Seize the New Year!

Mini eggs

Maximising footfall in 2023 can become easier by taking advantage of calendar occasions old and new, such as the King’s coronation.

The first two months of the new year are traditionally key for retailers to keep the momentum of the festive season going with a host of seasonal celebrations.

From Burns Night to Chinese New Year and Valentine’s Day, the opportunities for independent shops to drive footfall will be once again plenty, despite the challenging economic times.

“With Burns Night in full swing, retailers must be well-prepared for the coming months as consumers continue to enjoy key celebratory periods such as Mothering Sunday, Easter, the King’s coronation, and Wimbledon,” Ben Blake, Head of Marketing – EMEA – Treasury Wine Estates, says.

Drinks on the up

“Being aware of key seasonal occasions can be beneficial when it comes to stocking spirits and the first few months of 2023 will bring a variety of occasions perfect for socialising and coming together, such as Burns Night and Chinese New Year,” Johnny Dennys, Head of Brand and Trade Marketing, Mast-Jägermeister UK, explains.

Retailers can tap into this opportunity by stocking recognisable brands that offer value and quality, he adds.

They certainly can – according to Lumina Intelligence, 18% of shoppers purchase alcohol for Easter, just slightly below the 19% who buy flowers or boxed chocolates.

“Events such as [Easter] present a huge opportunity for retailers to prepare well in advance to ensure their range is right. There is an opportunity to use promotions to maximise alcohol sales for these periods, with 27% of shoppers likely to stock up on alcohol on promotion,” Blake adds.

However, it goes without saying that if you want to offer a discount on alcohol, that your licence prohibits irresponsible drinking promotions, and you must still follow minimum unit pricing.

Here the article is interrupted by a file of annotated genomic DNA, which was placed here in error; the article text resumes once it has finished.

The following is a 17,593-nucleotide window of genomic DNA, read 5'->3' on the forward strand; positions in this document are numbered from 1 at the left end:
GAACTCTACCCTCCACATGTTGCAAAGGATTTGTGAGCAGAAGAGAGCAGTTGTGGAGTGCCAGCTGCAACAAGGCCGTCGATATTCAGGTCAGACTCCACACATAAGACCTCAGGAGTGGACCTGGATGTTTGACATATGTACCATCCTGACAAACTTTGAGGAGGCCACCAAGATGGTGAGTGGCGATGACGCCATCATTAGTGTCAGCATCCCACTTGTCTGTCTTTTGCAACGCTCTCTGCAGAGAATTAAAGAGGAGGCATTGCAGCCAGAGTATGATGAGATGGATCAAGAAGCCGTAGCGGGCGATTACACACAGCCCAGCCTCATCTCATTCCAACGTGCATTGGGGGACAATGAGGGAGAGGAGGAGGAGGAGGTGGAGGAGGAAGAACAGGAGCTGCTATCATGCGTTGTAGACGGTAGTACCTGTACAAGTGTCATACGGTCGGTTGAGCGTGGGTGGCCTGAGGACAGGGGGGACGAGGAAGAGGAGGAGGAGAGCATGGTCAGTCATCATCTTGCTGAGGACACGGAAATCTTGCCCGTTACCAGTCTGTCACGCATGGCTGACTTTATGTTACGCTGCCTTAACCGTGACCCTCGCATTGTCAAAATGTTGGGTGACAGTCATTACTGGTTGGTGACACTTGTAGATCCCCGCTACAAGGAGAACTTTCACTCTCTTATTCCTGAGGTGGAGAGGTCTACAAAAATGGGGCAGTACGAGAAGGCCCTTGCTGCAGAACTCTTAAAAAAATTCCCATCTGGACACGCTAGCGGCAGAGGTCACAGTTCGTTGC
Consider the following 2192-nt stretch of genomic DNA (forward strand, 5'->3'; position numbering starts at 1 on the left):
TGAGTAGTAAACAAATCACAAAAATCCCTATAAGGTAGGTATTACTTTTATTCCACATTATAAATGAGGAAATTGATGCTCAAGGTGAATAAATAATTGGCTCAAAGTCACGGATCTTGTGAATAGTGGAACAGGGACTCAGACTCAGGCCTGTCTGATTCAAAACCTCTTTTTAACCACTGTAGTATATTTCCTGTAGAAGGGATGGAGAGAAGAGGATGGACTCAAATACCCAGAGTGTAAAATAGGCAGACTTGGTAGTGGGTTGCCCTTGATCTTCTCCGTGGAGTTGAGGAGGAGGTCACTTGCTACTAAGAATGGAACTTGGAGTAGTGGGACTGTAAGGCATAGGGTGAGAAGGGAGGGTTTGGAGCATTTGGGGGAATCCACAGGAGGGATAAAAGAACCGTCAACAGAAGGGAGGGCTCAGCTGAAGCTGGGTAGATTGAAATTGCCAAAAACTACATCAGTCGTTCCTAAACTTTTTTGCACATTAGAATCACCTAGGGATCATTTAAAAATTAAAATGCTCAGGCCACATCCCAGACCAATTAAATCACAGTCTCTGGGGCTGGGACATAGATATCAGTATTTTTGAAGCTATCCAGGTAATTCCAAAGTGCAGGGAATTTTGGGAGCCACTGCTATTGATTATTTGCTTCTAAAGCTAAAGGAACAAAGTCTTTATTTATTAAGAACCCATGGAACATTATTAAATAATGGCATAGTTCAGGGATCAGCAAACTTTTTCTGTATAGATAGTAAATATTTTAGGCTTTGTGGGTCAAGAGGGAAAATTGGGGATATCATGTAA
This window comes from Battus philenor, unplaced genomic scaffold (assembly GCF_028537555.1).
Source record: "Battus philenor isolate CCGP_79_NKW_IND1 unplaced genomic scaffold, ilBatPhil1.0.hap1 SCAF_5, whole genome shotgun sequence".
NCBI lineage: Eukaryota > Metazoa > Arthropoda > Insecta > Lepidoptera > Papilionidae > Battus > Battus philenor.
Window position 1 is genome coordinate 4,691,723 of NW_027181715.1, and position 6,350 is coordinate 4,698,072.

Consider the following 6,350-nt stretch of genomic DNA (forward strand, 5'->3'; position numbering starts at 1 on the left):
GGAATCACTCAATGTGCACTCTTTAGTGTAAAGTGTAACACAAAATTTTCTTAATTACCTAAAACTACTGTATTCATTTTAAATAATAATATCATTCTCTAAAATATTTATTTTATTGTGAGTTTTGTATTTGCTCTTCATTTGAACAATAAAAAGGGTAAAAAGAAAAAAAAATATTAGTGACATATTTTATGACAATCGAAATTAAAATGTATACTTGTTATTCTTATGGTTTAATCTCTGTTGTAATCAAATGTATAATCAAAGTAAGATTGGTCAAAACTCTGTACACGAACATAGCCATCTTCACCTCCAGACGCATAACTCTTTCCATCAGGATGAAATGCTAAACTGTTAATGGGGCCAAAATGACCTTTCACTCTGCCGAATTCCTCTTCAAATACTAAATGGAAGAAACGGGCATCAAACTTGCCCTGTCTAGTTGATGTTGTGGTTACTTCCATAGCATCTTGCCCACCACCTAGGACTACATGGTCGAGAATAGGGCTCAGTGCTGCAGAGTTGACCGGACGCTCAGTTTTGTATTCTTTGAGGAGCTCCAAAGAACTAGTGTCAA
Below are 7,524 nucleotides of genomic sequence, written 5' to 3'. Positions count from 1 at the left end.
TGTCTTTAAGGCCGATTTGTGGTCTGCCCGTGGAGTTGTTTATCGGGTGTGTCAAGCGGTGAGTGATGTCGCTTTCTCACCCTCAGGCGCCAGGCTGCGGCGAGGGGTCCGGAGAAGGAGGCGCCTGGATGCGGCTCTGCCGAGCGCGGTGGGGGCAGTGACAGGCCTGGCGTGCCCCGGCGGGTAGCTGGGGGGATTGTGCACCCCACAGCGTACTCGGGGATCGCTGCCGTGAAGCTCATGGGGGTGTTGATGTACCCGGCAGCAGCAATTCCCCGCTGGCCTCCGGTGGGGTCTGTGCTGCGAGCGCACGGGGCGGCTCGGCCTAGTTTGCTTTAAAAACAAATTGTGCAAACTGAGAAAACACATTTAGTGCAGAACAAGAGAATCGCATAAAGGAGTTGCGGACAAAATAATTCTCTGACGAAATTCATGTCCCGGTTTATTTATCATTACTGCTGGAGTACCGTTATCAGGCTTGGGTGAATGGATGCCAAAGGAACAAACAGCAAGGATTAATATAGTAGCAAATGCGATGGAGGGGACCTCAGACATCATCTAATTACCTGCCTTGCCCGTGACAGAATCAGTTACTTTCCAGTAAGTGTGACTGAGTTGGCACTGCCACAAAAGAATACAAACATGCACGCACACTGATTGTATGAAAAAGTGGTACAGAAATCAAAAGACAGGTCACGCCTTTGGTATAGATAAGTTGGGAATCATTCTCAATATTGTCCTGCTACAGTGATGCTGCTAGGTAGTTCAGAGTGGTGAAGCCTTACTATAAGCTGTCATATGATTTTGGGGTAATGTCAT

And, according to Kevin Fawell, Off-Trade Sales Director at Molson Coors Beverage Company, during previous times of economic uncertainty, “many people held on to those smaller indulgences saving money by cutting out bigger expenditures”.

“Choosing a premium drink could be one of those little treats that people want to keep, which is why we expect premium beer and cider lines to remain popular choices,” he tells SLR.

“This includes World Beers, which are increasing sales ahead of the core category in the off-trade in Great Britain. For example, Madrí Excepcional, has already delivered £32m value sales in retail, with its crisp, refreshing taste and distinctive branding proving a real hit. Continental-style pilsners such as Staropramen are becoming increasingly popular too, providing a more crisp and hoppy flavour than the styles we traditionally drink in the UK.”

Treasury Wines Estates is offering up its Wolf Blass range for shoppers looking for a “more premium night in,” as the brand invests in an integrated marketing campaign with TV advertising, out-of-home and digital activities all running.

Meanwhile, retailers can also benefit from the shot occasion, described as a “key trend” to look out for by Dennys, as shoppers celebrate together. “For such occasions, consumers are looking for brands they know and trust that can deliver on quality and taste,” he says.